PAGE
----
Reporter: How does your interfaith family celebrate the holidays?

We talked last week about how much my Christian kids love Hanuakkah but we didn’t really talk about how interfaith families actually handle the holidays. AJC reporter Sheila Poole is working on a story about how interfaith families navigate this season and would love to interview you for her story. She wants to know: How do you celebrate Christmas if you spouse is Jewish or Muslim or a nonbeliever? You can email Shelia at spoole@ajc.com or call her at (404) 5265488. You can also discuss here.


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Susan Katz Miller

December 12th, 2010
7:55 am

Check out my blog, onbeingboth.com, where I have many posts about how interfaith families who celebrate two religions observe all the holidays.

Cammi317

December 13th, 2010
11:26 am

I am Muslim and my ex is Christian. When she was younger he would buy her Easter baskets, etc and attempt to share his beliefs with her. One year he took her and her younger 1/2 sister to see Santa and I still proudly display the picture in my home. He would participate in our Eid feasts as well when she was younger. It has always been fine with me that she learn about both religions, although we agreed that she would be raised Muslim. As she has gotten older, he has pretty much stopped attempting to include her in his religious activities or participating in ours. She still calls him to tell him Happy Easter and Merry Christmas because she understands that these holidays are important to him and his beliefs. He will call and tell her Happy Eid as well, but that is about as far as it goes. Her birthday is the day after Christmas so I am pretty that although he doesn’t say it aloud, that in his mind her gifts are for both and that is fine with me.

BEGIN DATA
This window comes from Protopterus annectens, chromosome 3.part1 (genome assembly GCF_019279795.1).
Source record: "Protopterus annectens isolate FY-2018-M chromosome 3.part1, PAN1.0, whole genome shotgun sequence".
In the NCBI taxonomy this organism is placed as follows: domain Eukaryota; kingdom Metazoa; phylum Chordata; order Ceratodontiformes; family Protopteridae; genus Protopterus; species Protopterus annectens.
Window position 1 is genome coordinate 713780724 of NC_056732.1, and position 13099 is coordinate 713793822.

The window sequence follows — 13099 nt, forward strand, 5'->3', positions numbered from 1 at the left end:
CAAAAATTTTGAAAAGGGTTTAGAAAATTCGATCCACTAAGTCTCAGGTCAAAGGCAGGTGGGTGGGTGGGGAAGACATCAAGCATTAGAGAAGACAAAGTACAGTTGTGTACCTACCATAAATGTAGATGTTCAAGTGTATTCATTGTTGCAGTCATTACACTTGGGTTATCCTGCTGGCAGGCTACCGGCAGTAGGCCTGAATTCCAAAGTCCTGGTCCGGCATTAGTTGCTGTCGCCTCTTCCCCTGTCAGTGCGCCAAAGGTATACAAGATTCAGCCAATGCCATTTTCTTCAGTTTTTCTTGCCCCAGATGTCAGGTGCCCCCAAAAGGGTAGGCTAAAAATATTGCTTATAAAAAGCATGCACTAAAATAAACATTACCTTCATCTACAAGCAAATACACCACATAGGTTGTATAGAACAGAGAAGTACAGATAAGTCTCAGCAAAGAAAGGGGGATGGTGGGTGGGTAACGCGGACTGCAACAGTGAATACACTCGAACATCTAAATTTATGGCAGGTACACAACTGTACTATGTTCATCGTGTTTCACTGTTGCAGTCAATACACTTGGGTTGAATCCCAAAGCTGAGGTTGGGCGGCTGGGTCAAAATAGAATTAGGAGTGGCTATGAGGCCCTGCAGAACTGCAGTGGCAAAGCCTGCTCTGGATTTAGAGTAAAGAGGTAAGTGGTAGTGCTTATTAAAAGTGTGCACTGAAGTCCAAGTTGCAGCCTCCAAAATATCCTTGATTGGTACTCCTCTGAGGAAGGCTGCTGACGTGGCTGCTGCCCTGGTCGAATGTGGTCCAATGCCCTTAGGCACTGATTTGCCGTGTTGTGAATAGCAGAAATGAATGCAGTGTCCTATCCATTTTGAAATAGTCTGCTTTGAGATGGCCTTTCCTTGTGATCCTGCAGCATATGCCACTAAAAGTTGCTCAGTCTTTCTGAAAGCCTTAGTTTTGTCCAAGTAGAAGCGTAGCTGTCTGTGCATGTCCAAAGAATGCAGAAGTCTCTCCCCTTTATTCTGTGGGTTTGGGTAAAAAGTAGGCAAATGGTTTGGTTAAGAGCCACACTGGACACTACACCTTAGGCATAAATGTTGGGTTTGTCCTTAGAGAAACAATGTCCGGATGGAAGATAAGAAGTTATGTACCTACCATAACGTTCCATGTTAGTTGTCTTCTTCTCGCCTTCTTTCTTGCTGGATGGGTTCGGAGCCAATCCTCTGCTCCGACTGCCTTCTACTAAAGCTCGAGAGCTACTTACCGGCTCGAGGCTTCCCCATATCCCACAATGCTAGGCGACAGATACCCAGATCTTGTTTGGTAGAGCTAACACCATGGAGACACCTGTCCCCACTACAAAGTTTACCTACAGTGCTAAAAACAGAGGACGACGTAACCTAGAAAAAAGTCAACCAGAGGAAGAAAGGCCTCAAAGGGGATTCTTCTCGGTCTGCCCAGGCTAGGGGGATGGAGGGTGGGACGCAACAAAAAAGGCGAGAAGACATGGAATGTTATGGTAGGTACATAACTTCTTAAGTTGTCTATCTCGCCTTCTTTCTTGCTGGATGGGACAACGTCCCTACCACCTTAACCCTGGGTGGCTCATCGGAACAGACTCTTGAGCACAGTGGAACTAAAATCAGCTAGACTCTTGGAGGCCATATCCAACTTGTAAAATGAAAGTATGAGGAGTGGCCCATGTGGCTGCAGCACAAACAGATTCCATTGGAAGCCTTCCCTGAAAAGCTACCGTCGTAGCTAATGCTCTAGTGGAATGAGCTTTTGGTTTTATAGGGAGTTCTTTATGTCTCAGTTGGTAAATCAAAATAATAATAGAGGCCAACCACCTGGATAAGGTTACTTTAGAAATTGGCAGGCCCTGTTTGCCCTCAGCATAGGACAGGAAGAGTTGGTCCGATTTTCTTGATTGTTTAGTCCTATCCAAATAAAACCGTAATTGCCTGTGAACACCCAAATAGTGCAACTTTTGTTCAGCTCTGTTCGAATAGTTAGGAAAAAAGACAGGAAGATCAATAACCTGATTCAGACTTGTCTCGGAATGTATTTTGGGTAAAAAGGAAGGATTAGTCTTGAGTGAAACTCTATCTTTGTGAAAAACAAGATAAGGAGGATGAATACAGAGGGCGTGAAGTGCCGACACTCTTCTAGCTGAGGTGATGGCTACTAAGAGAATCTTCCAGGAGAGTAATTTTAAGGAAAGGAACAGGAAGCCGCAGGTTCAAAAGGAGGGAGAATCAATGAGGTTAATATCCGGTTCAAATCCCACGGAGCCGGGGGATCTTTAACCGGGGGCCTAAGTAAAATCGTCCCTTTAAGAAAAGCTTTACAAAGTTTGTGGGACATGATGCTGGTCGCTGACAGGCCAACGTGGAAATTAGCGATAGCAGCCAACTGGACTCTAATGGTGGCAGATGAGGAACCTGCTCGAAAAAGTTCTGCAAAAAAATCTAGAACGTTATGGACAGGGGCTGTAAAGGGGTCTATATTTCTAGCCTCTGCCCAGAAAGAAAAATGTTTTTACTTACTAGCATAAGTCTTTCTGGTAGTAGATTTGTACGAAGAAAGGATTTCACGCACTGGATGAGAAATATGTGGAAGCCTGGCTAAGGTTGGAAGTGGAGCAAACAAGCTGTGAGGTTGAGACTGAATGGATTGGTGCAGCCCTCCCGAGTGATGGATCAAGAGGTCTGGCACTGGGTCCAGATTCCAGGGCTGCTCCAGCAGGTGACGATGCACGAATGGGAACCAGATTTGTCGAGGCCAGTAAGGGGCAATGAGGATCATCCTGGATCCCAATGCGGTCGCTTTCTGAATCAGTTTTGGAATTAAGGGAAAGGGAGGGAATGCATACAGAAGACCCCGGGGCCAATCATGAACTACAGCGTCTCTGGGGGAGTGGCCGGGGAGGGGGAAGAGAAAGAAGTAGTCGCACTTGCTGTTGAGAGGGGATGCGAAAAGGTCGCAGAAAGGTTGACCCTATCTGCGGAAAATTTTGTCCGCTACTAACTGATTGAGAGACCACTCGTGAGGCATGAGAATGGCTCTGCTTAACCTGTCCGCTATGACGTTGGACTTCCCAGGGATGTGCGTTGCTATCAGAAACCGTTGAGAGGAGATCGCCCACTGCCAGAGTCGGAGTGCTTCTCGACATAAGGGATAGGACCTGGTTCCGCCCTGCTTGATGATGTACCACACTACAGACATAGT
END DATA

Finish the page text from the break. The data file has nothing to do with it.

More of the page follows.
Come on Son

December 14th, 2010
10:22 am

This is a challenging situation with adults but once kids are involved, it can become too hot to handle. The PBS show, Sid the Science kid had a great show on this top, Sid’s mother is AA and celebrates Kwanzaa and Christmas and his father is Jewish and celebrates Hanukah.

In the real world I do not know how you would navigate religious holidays when the family is comprised of various faiths. I believe this is why Halloween has become such a big event; it is a fun event that nearly everyone can participate in. Also why Thanksgiving becomes the major family event because it is in the holiday season and everyone can enjoy the family fellowship without a heavy emphasis on faith (if there are various faiths in the family).

Although I am sure people who fall in love discuss how they will handle these situations in advance, speculation and real life are two different things. Remember the case in Chicago when the the father was Christian and the mother was Jewish. They agreed to raise the child Jewish but once they divorced the mother tried to get the father jailed for taking the child to church when she visited him.

We often create our own chaos.